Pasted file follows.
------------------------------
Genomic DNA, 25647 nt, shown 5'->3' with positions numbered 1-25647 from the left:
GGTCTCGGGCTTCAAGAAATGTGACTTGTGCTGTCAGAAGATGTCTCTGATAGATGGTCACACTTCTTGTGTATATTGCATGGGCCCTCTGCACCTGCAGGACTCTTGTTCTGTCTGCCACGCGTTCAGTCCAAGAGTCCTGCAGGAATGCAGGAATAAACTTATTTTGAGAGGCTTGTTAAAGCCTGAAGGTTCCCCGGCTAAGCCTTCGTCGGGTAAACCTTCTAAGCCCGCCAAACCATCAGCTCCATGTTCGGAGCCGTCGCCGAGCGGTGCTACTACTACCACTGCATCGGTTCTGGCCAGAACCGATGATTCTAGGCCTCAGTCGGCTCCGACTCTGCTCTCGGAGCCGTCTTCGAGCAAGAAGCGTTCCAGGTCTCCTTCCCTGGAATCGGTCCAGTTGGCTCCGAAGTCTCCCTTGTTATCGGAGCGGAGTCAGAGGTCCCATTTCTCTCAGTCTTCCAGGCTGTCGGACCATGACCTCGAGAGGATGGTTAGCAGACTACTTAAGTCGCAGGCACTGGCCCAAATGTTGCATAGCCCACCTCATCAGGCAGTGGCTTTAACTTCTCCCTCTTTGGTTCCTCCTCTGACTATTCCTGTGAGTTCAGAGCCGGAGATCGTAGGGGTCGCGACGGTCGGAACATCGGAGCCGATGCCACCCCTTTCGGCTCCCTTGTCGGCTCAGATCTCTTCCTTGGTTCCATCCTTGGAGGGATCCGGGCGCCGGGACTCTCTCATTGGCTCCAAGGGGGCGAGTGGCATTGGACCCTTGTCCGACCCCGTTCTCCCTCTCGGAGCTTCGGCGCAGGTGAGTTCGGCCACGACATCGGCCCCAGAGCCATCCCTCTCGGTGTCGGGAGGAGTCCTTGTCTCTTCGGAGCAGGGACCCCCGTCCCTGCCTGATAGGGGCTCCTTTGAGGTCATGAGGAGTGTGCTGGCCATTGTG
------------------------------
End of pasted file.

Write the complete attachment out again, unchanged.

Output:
Genomic DNA, 25647 nt, shown 5'->3' with positions numbered 1-25647 from the left:
GGTCTCGGGCTTCAAGAAATGTGACTTGTGCTGTCAGAAGATGTCTCTGATAGATGGTCACACTTCTTGTGTATATTGCATGGGCCCTCTGCACCTGCAGGACTCTTGTTCTGTCTGCCACGCGTTCAGTCCAAGAGTCCTGCAGGAATGCAGGAATAAACTTATTTTGAGAGGCTTGTTAAAGCCTGAAGGTTCCCCGGCTAAGCCTTCGTCGGGTAAACCTTCTAAGCCCGCCAAACCATCAGCTCCATGTTCGGAGCCGTCGCCGAGCGGTGCTACTACTACCACTGCATCGGTTCTGGCCAGAACCGATGATTCTAGGCCTCAGTCGGCTCCGACTCTGCTCTCGGAGCCGTCTTCGAGCAAGAAGCGTTCCAGGTCTCCTTCCCTGGAATCGGTCCAGTTGGCTCCGAAGTCTCCCTTGTTATCGGAGCGGAGTCAGAGGTCCCATTTCTCTCAGTCTTCCAGGCTGTCGGACCATGACCTCGAGAGGATGGTTAGCAGACTACTTAAGTCGCAGGCACTGGCCCAAATGTTGCATAGCCCACCTCATCAGGCAGTGGCTTTAACTTCTCCCTCTTTGGTTCCTCCTCTGACTATTCCTGTGAGTTCAGAGCCGGAGATCGTAGGGGTCGCGACGGTCGGAACATCGGAGCCGATGCCACCCCTTTCGGCTCCCTTGTCGGCTCAGATCTCTTCCTTGGTTCCATCCTTGGAGGGATCCGGGCGCCGGGACTCTCTCATTGGCTCCAAGGGGGCGAGTGGCATTGGACCCTTGTCCGACCCCGTTCTCCCTCTCGGAGCTTCGGCGCAGGTGAGTTCGGCCACGACATCGGCCCCAGAGCCATCCCTCTCGGTGTCGGGAGGAGTCCTTGTCTCTTCGGAGCAGGGACCCCCGTCCCTGCCTGATAGGGGCTCCTTTGAGGTCATGAGGAGTGTGCTGGCCATTGTG